lecture05

lecture05 - Astronomy 3: The Nature of the Universe...

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Astronomy 3: The Nature of the Universe Professor Alice Shapley Lecture 5: Motion, Force, Energy contd. Light, Matter, Telescopes (NGC 1499 Image credit: Markus Noller, Deep Sky Images)
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Logistics • Quiz #2: due Monday, April 18 th , 10 pm. • Available today after class at CCLE website: https://ccle.ucla.edu/course/view/11S-ASTR3-2 • Lab this week on “Light and Telescopes.”
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Review from Last Time • Motion: speed, velocity, acceleration. • Force, momentum, angular momentum. • Newton’s 3 Laws of Motion. • Conservation of angular momentum. • Energy and Conservation of energy. • Newton’s Law of Gravitation.
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The Universal Law of Gravitation 1. Every mass attracts every other mass. 2. Attraction is directly proportional to the product of their masses. 3. Attraction is inversely proportional to the square of the distance between their centers. . NOTE: Gravity is not a constant force; its value changes with distance.
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The Moon and the “Apple”: Universal Gravitation How are these two systems equivalent?
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Kepler’s first two laws apply to all orbiting objects, not just planets. Some comets have unbound orbits; they orbit the Sun only once. Ellipses are not the only orbital paths. Orbits can be: – bound (ellipses) – unbound • parabola • hyperbola Newton’s Law of gravity permits all these orbits.
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If an object gains enough orbital energy, it may escape (change from a bound to unbound orbit). Escape Velocity from Earth 11.1 km/s from sea level (about 40,200 km/hr; 25,000 mph or 7 miles per second). This velocity depends on the mass and radius of the Earth, not the mass of the object – i.e. v esc = (2GM Earth /R Earth ) 1/2 . Escape Velocity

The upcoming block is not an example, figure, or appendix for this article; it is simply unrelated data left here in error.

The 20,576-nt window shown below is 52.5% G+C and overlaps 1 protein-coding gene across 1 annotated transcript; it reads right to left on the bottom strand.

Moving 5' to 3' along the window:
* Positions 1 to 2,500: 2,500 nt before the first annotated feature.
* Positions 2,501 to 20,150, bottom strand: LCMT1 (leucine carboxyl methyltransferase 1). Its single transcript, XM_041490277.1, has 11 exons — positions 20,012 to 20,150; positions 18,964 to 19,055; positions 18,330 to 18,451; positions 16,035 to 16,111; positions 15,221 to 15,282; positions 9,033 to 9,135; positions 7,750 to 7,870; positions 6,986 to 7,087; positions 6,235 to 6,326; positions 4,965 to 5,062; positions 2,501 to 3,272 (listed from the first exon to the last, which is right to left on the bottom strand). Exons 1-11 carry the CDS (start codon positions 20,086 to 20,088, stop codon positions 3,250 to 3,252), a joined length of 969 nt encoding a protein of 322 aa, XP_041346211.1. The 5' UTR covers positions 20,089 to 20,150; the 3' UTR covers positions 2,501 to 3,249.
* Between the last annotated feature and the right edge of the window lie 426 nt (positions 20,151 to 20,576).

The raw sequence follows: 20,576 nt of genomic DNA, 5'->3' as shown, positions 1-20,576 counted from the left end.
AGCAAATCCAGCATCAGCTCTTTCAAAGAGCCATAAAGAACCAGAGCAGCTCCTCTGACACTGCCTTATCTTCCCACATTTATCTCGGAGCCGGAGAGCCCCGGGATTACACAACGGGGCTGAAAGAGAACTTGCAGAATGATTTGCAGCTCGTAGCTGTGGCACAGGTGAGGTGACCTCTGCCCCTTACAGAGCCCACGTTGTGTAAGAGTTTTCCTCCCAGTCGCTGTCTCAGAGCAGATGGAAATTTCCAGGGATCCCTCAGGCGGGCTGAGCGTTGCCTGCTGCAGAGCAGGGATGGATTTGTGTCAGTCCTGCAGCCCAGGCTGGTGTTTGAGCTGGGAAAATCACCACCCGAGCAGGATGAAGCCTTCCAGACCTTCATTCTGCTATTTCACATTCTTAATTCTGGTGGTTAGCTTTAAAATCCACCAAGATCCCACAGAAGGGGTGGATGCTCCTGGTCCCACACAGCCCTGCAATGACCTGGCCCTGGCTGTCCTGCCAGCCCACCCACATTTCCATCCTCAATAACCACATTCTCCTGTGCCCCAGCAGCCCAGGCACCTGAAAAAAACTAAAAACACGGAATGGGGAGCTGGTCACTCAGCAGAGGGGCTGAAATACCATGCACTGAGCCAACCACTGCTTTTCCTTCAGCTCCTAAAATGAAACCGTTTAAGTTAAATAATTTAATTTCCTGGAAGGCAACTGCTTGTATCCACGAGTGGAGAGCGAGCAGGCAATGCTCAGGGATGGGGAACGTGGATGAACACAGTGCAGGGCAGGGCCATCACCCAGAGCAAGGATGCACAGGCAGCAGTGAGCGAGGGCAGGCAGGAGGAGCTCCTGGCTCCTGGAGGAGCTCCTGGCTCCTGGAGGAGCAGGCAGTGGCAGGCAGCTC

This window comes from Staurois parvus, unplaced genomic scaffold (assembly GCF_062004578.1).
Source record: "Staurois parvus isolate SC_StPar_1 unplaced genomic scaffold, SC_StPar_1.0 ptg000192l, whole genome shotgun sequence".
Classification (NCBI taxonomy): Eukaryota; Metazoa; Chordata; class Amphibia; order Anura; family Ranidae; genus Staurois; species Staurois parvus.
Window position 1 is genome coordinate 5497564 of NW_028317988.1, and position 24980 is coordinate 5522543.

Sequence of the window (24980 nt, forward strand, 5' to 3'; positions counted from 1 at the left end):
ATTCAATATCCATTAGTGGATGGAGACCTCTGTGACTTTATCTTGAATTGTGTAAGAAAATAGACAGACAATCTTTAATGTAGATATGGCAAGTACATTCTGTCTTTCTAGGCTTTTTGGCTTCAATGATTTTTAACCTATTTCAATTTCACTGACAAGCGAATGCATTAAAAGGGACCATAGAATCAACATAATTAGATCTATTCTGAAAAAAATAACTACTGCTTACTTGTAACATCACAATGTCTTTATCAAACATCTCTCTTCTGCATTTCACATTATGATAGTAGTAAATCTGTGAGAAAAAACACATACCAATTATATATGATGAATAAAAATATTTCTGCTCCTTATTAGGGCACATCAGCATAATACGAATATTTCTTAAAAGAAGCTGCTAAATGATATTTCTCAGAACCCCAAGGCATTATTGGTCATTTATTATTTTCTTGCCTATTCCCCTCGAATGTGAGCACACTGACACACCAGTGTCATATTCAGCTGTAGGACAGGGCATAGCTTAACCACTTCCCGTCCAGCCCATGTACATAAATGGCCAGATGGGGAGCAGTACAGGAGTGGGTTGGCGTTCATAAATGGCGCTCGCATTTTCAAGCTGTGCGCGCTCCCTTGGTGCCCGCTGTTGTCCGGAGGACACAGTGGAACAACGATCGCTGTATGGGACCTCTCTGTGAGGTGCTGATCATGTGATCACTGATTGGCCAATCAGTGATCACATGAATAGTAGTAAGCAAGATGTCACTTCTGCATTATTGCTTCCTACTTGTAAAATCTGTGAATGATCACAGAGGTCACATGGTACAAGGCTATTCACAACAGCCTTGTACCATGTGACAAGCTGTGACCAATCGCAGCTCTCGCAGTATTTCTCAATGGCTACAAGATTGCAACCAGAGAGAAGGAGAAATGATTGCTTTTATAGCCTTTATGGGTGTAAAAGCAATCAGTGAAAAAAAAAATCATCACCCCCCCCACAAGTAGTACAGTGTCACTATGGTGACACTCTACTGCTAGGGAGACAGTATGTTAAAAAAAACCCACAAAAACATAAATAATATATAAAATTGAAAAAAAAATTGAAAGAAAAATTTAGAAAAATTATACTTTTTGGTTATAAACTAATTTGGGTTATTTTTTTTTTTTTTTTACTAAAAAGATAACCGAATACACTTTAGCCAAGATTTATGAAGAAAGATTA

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Newton’s Version of Kepler’s 3rd Law Newton’s version of Kepler’s Third Law : If a small object orbits a larger one, and you measure the orbiting object’s orbital period AND average orbital radius THEN you can calculate the mass of the larger object. Examples ( know these ): Calculate mass of Sun from Earth’s orbital period (1 year) and average distance (1 AU). • Calculate mass of Earth from the orbital period and average distance of any orbiting satellite, including the Moon. • Calculate mass of Jupiter from the orbital period and distance from Jupiter of one of its moons. This is an incredibly powerful discovery.
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p = orbital period a = average orbital distance (between centers) (M 1 + M 2 ) = sum of object masses So, if M 2 is tiny compared to M 1 then M 1 = 4 π 2 a 3 /Gp 2 . NOTE: Just know that this equation allows us to measure the mass of distant objects. p 2 = 4 π 2 G ( M 1 + M 2 ) a 3 See page 131. Newton’s Version of Kepler’s 3rd Law
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p = orbital period a = average orbital distance (between centers) (M 1 + M 2 ) = sum of object masses So, if M 2 is tiny compared to M 1 then M 1 = 4 π 2 a 3 /Gp 2 . NOTE: Just know that this equation allows
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lecture05 - Astronomy 3: The Nature of the Universe...

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